Hunting Island Family on BeachDespite flooding, hurricanes, unpredictable weather, the rugged but always beautiful barrier island remains South Carolina’s shining jewel.

By Mindy Lucas

It’s a weekday morning at Hunting Island State Park. Just past the fee station a line of cars and trucks has slowed to a crawl.

A recent downpour has caused widespread flooding, forcing the park to close for several weeks. It has now re-opened, though standing water covers the road making it nearly impossible to tell where the paved path begins and where the endless jungle of palms and ferns on either side ends.

Fortunately, park staff have planted markers along the shoulder, and a handwritten sign encourages drivers to keep moving. 

“It’s only 3 inches. You can make it,” the sign reads.

While not as damaging or unnerving as a hurricane, the flooding still serves as a subtle reminder that here, in this place most Beaufort County residents think of as their own veritable paradise, the forces of nature are always at work. 

They may go largely unnoticed to the more than million visitors who pour in to her 5,000-acres each year, marveling at her lush, maritime forests, majestic lighthouse, and unspoiled beaches, but make no mistake about it, they are definitely here.

As Park Manager J.W. Weatherford says, it’s a wild, rugged barrier island. Hunting Island Planting Sea Oats

“And sometimes it wants to go back to that wild, rugged barrier island and does not want to be the beautiful, peaceful state park.”

No one knows that better than Weatherford who stepped in to the head post in the fall of 2017, in the aftermath of Hurricanes Irma and Matthew. 

While very different storms in terms of their makeup, both left their calling cards in the form of flooding and destruction – Matthew causing the most damage.

The Category 1 hurricane, which only glanced the Lowcountry in 2016, uprooted a number of the island’s trees and vegetation, destroyed bathroom facilities and washed away roads and entire dune systems. 

When it was all said and done, Hunting Island had sustained an estimated $5.5 million dollars in physical and debris damage, according to a 2018 report presented to South Carolina’s House Legislative Oversight Committee.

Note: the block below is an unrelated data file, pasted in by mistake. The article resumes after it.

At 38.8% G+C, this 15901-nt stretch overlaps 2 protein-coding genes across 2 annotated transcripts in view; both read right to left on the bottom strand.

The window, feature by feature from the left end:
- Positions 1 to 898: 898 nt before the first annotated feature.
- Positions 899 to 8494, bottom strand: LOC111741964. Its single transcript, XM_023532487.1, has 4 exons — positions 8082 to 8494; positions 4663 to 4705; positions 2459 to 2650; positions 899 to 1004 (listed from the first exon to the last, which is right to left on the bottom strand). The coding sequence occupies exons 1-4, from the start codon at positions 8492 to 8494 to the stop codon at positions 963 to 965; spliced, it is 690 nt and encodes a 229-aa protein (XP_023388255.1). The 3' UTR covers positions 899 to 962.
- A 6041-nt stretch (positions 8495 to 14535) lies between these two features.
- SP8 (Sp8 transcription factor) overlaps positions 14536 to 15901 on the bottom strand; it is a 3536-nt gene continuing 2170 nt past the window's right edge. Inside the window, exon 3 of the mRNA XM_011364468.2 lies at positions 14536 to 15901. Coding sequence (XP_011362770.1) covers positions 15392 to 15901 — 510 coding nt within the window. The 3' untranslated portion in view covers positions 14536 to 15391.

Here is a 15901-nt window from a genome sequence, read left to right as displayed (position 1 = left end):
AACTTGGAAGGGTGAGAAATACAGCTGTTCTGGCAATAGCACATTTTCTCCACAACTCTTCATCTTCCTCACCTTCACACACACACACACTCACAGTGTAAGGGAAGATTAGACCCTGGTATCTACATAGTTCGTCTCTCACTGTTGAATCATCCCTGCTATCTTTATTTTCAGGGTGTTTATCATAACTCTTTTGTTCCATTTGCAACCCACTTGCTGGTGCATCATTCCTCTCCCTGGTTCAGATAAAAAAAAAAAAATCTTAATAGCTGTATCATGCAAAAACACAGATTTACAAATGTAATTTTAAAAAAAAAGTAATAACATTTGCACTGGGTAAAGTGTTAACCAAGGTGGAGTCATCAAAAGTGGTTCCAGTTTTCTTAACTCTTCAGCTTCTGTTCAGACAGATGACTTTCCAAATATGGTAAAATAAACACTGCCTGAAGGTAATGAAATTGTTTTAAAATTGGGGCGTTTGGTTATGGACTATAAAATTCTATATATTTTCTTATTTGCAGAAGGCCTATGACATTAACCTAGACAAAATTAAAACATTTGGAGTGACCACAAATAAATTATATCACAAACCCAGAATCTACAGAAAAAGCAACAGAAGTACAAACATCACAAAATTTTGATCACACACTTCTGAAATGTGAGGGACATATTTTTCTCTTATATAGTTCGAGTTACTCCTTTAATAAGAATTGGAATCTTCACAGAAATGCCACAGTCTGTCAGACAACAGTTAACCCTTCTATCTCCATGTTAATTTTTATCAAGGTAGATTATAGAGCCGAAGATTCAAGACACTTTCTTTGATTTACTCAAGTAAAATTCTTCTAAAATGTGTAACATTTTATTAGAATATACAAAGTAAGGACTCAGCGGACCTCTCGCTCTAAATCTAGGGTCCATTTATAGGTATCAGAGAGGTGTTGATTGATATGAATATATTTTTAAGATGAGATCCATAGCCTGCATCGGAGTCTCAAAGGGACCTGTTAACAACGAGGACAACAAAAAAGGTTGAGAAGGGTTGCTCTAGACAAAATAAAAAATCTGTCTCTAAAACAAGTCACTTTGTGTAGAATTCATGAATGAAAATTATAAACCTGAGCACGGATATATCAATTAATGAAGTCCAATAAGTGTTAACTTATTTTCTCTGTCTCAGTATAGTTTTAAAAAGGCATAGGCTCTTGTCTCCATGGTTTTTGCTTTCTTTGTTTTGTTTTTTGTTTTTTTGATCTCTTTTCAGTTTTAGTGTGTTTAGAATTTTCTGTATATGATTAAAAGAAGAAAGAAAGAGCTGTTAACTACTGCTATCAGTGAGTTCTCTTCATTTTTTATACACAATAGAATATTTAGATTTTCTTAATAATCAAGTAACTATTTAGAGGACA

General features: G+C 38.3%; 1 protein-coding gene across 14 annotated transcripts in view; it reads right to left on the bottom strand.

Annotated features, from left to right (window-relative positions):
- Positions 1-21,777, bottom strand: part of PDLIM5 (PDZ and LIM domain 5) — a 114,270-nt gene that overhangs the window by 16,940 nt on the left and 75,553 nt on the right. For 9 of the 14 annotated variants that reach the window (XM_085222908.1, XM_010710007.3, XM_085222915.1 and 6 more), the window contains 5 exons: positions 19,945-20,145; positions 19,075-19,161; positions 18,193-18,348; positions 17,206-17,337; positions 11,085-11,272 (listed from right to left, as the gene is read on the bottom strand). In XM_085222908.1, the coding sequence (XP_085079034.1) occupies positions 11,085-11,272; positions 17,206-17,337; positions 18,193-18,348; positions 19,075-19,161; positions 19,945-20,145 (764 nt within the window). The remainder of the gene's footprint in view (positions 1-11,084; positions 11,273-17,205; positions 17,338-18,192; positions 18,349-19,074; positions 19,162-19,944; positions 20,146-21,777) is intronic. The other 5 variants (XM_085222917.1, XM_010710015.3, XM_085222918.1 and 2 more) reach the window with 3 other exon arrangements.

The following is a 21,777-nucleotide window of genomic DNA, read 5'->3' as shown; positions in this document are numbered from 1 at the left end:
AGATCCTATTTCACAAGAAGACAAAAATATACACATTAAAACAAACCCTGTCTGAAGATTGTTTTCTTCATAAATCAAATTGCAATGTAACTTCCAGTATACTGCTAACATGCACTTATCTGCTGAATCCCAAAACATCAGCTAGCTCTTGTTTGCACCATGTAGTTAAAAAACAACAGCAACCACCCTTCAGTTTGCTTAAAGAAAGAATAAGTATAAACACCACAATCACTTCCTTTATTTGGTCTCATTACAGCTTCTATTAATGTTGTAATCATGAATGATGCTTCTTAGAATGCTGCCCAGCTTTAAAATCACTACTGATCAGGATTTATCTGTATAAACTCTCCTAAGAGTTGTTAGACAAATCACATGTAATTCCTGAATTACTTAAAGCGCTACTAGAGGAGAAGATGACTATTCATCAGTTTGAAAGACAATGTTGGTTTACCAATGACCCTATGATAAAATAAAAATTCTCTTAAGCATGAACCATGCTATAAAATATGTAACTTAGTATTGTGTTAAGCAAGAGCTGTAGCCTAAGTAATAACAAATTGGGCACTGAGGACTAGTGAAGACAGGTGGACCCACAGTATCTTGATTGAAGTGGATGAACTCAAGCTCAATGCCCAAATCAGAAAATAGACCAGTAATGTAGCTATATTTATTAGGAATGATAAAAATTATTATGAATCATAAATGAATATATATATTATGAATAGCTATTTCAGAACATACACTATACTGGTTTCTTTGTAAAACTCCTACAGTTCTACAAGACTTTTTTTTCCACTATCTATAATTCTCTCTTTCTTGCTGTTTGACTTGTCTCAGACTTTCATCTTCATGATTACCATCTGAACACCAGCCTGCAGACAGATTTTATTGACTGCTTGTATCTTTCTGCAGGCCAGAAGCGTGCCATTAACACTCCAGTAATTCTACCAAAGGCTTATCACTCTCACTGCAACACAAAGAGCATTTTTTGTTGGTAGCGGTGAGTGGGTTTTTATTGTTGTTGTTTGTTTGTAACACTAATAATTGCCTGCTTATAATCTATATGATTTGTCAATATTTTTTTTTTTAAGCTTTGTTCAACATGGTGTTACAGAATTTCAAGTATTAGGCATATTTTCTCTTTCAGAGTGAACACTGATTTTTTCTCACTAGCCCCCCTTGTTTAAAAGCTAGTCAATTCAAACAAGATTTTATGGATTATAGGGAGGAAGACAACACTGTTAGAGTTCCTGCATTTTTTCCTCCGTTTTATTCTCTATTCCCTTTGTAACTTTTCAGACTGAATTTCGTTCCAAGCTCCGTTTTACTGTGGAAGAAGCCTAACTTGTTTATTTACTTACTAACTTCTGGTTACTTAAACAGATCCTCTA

To add insult to injury, Irma came through less than a year later. 

While it had weakened to a tropical storm by the time it neared the Palmetto state, Irma went on to leave more widespread standing water on the island than Matthew, park officials said at the time.

“I was pretty much the cleanup guy for Irma,” Weatherford says, good naturedly.

The Gaffney native who has nearly 15 years of park service experience, moved into the manager’s house in October of 2017, while the park was still closed from flooding.

Unlike other state parks which see very little in terms of the dramatic, sometimes volatile changes a place like Hunting Island can see, the park is known for the special challenges staff and volunteers who work there sometimes face.

“Hunting Island is a difficult park to manage and park managers know that,” Weatherford said. “When you apply for Hunting Island, you know you are signing up for some challenges.”

This most recent in fact, caused by an unnamed storm, had the park closed for a large part of July. The downpour started just after the Fourth of July weekend and did not quit until it had dumped 17 inches of water on the island. 

It was more rain than what the island had gotten during the 1,000-year flood of 2015, Weatherford said, making it something of an unusual rain event.

“Seventeen inches is not what you get in a normal afternoon storm,” he said.

Tent campers woke to water-filled tents and parking lots began filling like bathtubs. 

About 50 campsites were soon flooded, and four of the six miles of the island’s road system were covered with water – some over a foot deep. 

In places in the park where the land is below sea level, water simply had no place to go, Weatherford said.

To get water out of the parking lots and off the roads, the park rented three pumps for about $10,000 for a two-week period.